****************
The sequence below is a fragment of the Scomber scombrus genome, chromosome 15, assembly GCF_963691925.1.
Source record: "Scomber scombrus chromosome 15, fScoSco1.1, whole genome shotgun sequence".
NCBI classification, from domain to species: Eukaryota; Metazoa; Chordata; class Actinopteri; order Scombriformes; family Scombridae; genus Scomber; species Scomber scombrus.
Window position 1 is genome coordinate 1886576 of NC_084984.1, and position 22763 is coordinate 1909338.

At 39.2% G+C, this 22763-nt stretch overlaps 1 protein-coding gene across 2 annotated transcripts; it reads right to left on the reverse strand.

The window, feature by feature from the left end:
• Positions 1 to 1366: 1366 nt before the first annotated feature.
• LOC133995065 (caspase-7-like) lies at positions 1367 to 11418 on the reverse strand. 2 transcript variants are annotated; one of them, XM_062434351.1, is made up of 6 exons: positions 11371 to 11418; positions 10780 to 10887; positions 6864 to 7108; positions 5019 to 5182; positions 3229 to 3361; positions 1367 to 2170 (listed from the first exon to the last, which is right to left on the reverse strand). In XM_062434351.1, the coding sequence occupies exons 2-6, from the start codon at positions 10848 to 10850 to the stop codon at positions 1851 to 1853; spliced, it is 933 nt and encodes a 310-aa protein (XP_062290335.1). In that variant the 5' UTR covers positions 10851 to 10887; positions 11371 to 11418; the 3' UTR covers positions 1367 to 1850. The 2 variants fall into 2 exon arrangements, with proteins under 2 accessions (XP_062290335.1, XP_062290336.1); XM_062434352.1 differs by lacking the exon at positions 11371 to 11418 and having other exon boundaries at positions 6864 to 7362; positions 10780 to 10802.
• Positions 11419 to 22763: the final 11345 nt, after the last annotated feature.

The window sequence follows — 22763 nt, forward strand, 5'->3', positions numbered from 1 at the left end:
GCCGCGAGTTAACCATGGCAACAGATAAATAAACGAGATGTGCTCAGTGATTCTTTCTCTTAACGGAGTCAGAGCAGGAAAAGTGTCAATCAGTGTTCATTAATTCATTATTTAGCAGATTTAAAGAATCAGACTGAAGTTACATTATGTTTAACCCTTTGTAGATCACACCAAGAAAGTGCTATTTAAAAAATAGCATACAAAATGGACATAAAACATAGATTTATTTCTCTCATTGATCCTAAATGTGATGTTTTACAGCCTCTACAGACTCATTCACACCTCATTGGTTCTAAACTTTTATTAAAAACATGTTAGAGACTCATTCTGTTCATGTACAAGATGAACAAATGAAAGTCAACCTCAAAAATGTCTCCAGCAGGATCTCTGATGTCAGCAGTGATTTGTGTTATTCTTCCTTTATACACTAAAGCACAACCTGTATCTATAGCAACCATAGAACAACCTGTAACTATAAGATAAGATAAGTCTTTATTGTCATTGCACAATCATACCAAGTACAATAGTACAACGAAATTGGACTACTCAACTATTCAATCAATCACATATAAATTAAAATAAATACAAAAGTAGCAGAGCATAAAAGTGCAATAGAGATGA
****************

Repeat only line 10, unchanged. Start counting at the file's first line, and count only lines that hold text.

The window sequence follows — 22763 nt, forward strand, 5'->3', positions numbered from 1 at the left end: